Blood-based genomic characterization of Chinese SCLC patients has been reported previously, but that study only included 22 patients and primarily focused on delineating clonal evolution [15]. As for studies conducted in Caucasian populations, Carter L et al only included 31 patients, and copy-number aberrations in circulating tumor cells, not ctDNA, were used to differentiate chemosensitive from chemorefractory disease [27]. Although Mohan S et al reported potential therapeutic targets in over 50% of the 69 patients included, only 30 had extensive-stage disease and ICI was not proposed as a treatment option [12]. In contrast, with a cohort of 130, our study represents the largest study interrogating genomic features among Chinese SCLC patients from blood. We also discovered that around 30% (bTMB-H and DDR-mutants) of the patients may respond to ICI. It is true that the study by Devarakonda S. et al shared some similarities with our study, but they used four different panels (54-gene to 73-gene) for genomic profiling while our entire cohort was analyzed using a 150-gene panel, which was previously validated for bTMB determination in lung cancer [16]. Therefore, bTMB-H was identified as an important predictor of ICI efficacy in our cohort.

Loss of TP53 and RB1, often co-occurring, are almost universal in SCLC according to tissue sequencing [19]. Indeed, TP53 mutation was present in 76.3% of the cohort, but RB1 was only mutated in 56.2%, however, when only SNVs/indels were taken into account, our result was only slightly lower than the 64% previously reported for Chinese SCLC patients in blood, although both were lower than the incidence of SNVs/indels based on tissue-testing [15, 22]. This was not completely unprecedented as Devarakonda S. et al also observed a remarkably lower RB1 mutation frequency from the blood of Caucasian SCLC patients compared to tissue testing [13]. This inconsistency could have arised from population differences, a low fraction of ctDNA, challenges of detecting certain variations from ctDNA, etc.

The unusually high prevalence of RTK/RAS/RAF pathway alterations also caught our attention, while alterations in the cell cycle, Wnt and PI3K/mTOR signaling pathways were most common according to tissue analyses in Chinese SCLC patients [22]. Again, Devarakonda S. et al had a similar finding in their ctDNA profiling, indicating the importance of RTK/RAS/RAF pathway in SCLC [13]. This is consistent with previous literature showing the essential role of the RTK/RAS/MAPK signaling in tumor growth, metastasis, and metabolism of SCLC [28]. Amplifications of FGFR1, HER2, and MET of this pathway as detected in our study may suggest therapeutic opportunities, given the emerging investigational agents or approved drugs targeting these aberrations either in SCLC or in other solid tumors [29, 30]. Indeed, this notion was supported by a chemo-resistant SCLC case achieving PR following administration of osimertinib upon detection of T790M in EGFR from blood. Likewise, alterations in HR pathway genes such as BRCA1, ATM, PALB2, etc. may suggest sensitivity to poly (ADP-ribose) polymerase (PARP) inhibitors olaparib and talazoparib, both of which are being investigated for treating HR pathway-mutated (NCT03009682) or BRCA1-mutated SCLC [31]. Apart from matched targeted therapies, alterations in the Notch and DDR pathways may also predict benefit from ICIs, as they were both found to be associated with higher bTMB. Notch pathway alterations were reported to be correlated with a higher degree of tumor immune infiltration and improved response to ICI in non-small cell lung cancer [32]. We also for the first time reported two cases of bMSI-H SCLC, both of which were also classified as bTMB-H. Although rarely seen in SCLC, a bMSI-H phenotype may potentially predict response to ICI treatment.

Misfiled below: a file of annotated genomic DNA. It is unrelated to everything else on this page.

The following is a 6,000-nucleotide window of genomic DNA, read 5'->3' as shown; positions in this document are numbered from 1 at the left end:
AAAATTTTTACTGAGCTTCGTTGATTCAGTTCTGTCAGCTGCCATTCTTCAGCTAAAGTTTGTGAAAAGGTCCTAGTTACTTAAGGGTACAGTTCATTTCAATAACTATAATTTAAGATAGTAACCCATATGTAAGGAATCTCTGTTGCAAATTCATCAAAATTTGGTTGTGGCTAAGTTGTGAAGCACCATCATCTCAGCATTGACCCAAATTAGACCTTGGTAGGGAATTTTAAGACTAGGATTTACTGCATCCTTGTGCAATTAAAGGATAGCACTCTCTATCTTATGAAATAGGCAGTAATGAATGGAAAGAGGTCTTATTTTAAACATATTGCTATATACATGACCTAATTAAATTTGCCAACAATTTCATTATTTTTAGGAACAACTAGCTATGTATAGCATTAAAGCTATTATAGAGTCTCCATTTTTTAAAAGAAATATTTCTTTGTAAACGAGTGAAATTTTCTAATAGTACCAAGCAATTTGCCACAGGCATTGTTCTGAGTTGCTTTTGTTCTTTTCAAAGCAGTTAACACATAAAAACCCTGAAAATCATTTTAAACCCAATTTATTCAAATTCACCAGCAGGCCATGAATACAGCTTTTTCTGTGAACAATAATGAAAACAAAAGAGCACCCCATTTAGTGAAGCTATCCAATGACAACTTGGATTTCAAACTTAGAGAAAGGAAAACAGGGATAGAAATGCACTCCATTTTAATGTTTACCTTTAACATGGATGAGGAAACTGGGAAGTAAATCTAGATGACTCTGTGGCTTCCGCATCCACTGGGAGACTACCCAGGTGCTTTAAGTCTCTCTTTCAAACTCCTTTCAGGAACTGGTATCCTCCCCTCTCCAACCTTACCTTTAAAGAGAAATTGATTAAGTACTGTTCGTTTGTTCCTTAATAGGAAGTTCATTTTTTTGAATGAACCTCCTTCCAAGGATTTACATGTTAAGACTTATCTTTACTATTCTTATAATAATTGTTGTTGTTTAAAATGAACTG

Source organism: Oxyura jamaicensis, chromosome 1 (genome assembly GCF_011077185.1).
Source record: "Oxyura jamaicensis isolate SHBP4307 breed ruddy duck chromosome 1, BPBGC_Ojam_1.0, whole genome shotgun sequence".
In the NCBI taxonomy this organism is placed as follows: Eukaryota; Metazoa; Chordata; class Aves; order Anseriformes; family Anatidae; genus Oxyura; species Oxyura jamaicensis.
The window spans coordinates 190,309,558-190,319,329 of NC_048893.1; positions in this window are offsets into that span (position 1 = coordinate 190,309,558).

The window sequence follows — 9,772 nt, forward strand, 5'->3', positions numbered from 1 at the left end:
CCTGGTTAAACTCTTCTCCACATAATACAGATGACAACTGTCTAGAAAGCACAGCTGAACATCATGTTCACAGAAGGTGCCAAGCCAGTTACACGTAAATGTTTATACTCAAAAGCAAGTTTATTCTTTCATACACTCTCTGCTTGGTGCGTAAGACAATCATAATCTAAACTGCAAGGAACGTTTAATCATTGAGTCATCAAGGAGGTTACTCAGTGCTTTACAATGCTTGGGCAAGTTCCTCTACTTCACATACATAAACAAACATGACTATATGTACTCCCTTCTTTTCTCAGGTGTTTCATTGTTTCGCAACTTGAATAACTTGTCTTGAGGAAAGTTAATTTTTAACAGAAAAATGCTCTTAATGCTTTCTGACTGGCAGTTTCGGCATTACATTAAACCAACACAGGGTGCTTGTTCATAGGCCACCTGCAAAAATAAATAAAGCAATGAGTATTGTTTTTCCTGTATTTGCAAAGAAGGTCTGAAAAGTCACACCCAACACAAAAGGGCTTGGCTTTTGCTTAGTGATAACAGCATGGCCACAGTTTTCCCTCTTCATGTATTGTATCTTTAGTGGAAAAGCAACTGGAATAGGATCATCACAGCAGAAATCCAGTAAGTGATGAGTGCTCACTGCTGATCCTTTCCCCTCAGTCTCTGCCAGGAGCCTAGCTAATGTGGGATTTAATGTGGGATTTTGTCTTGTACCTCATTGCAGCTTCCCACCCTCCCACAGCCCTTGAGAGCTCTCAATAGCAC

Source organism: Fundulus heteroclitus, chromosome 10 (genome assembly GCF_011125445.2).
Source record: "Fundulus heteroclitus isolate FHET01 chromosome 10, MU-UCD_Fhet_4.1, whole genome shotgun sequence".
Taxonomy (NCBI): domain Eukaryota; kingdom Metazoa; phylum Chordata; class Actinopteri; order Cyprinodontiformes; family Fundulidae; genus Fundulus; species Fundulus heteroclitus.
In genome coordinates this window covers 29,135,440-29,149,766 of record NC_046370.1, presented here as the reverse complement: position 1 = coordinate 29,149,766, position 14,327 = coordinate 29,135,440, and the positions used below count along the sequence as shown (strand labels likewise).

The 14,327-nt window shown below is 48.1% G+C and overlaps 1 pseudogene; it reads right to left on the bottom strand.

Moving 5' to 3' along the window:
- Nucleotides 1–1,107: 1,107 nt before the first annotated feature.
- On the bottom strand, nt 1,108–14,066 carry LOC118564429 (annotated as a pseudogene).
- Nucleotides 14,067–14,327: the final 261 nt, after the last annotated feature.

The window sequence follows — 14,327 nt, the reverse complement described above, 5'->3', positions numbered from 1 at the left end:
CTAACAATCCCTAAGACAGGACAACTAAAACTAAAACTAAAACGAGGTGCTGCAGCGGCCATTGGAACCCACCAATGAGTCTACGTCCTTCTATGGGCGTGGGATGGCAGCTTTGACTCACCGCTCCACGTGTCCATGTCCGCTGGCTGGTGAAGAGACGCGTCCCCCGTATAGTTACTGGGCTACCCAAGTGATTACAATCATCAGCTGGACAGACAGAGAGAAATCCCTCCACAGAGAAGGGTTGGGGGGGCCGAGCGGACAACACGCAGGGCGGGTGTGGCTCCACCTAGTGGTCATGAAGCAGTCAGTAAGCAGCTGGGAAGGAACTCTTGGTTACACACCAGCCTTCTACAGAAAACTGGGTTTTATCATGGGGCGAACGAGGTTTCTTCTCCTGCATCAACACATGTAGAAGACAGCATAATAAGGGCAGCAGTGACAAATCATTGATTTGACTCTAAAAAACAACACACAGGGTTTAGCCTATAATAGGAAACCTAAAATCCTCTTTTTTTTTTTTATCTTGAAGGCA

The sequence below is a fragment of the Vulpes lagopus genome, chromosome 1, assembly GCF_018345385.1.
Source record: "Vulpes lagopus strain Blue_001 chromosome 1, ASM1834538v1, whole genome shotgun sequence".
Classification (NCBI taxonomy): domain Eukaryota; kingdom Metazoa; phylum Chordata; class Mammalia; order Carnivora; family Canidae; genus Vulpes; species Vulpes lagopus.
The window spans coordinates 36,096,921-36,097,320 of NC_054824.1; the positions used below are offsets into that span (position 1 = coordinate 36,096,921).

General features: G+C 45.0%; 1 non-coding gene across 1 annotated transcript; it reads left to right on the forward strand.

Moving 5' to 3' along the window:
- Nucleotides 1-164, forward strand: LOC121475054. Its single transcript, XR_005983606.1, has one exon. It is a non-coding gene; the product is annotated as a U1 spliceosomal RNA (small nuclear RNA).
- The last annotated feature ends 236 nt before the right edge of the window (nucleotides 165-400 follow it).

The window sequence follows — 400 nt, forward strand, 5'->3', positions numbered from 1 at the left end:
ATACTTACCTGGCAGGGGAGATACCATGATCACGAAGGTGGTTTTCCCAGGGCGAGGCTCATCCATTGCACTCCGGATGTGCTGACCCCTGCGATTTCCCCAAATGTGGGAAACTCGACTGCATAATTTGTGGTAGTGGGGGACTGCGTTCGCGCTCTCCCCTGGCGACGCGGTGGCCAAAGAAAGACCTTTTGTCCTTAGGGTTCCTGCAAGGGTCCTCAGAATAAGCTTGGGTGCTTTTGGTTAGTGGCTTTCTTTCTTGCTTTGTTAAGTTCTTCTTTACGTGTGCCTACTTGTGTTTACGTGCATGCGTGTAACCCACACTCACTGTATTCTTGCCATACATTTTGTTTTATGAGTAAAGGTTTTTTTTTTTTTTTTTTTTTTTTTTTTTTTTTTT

Our study is limited by the retrospective design and the lack of paried tumor tissue. Patients' demographic data and treatment data were also missing, which prevented us from analyzing the correlation between genomic alterations and demographic characteristics/efficacy of matched treatment. Clonal hematopoiesis might have also interefered with alteration calling, which is a common issue with blood-based testing. Additionally, only one case received matched targeted therapy according to testing results, and the value of ctDNA analysis to guide clinical decision needs to be confirmed in larger studies. That being said, our work confirmed the feasibility of ctDNA testing in SCLC and provided us with more insight into pontetial targets for drug development.

Abbreviations

SCLC: small cell lung cancer; NGS: next-generation sequencing; DDR: DNA damaging repair; ctDNA: circulating tumor DNA; ICI: immune checkpoint inhibitor; HER-2: human epidermal growth factor receptor 2; UMI: unique molecular identifier; indels: insertions and deletions; CNV: copy number variation; SNV: single nucleotide variation; AF: allele frequency; bTMB: blood tumor mutational burden; bMSI: blood microsatellite instability; HR: homologous recombination.

Acknowledgements

This study was financially supported by Wu Jieping Medical Foundation (No. 320.6750.19088-73). We thank Dr. Bin Li for assistance with data analysis.

Competing Interests

The authors have declared that no competing interest exists.

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Author contact

Corresponding address Corresponding author: Xiaojian Zhang, Department of Pharmacy, The First Affiliated Hospital of Zhengzhou University, Zhengzhou, China. Henan Key Laboratory of Precision Clinical Pharmacy, Zhengzhou University, Zhengzhou, China. No. 50, JianShe Road, Zhengzhou, Henan, China. Phone: 13803819758, E-mail: fcczhangxjedu.cn.


Received 2020-10-28
Accepted 2021-5-10
Published 2021-6-22